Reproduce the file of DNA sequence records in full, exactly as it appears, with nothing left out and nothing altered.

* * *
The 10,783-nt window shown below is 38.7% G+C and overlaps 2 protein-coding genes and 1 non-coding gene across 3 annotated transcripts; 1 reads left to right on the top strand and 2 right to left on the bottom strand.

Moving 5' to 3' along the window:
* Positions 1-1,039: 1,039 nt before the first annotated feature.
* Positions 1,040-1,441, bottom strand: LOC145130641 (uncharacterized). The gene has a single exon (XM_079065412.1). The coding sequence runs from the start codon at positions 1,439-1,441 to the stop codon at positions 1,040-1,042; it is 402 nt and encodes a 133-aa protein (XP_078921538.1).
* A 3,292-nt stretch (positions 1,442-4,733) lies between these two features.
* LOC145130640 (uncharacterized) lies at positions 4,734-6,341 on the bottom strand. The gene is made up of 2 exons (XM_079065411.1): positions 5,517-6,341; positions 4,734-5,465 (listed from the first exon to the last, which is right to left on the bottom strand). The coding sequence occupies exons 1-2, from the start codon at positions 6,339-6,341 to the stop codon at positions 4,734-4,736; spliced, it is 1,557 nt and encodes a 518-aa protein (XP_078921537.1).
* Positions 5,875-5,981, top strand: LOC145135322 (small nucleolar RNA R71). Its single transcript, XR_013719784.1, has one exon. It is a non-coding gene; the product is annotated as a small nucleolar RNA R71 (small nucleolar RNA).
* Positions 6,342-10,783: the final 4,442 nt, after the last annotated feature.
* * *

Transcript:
The 10,783-nt window shown below is 38.7% G+C and overlaps 2 protein-coding genes and 1 non-coding gene across 3 annotated transcripts; 1 reads left to right on the top strand and 2 right to left on the bottom strand.

Moving 5' to 3' along the window:
* Positions 1-1,039: 1,039 nt before the first annotated feature.
* Positions 1,040-1,441, bottom strand: LOC145130641 (uncharacterized). The gene has a single exon (XM_079065412.1). The coding sequence runs from the start codon at positions 1,439-1,441 to the stop codon at positions 1,040-1,042; it is 402 nt and encodes a 133-aa protein (XP_078921538.1).
* A 3,292-nt stretch (positions 1,442-4,733) lies between these two features.
* LOC145130640 (uncharacterized) lies at positions 4,734-6,341 on the bottom strand. The gene is made up of 2 exons (XM_079065411.1): positions 5,517-6,341; positions 4,734-5,465 (listed from the first exon to the last, which is right to left on the bottom strand). The coding sequence occupies exons 1-2, from the start codon at positions 6,339-6,341 to the stop codon at positions 4,734-4,736; spliced, it is 1,557 nt and encodes a 518-aa protein (XP_078921537.1).
* Positions 5,875-5,981, top strand: LOC145135322 (small nucleolar RNA R71). Its single transcript, XR_013719784.1, has one exon. It is a non-coding gene; the product is annotated as a small nucleolar RNA R71 (small nucleolar RNA).
* Positions 6,342-10,783: the final 4,442 nt, after the last annotated feature.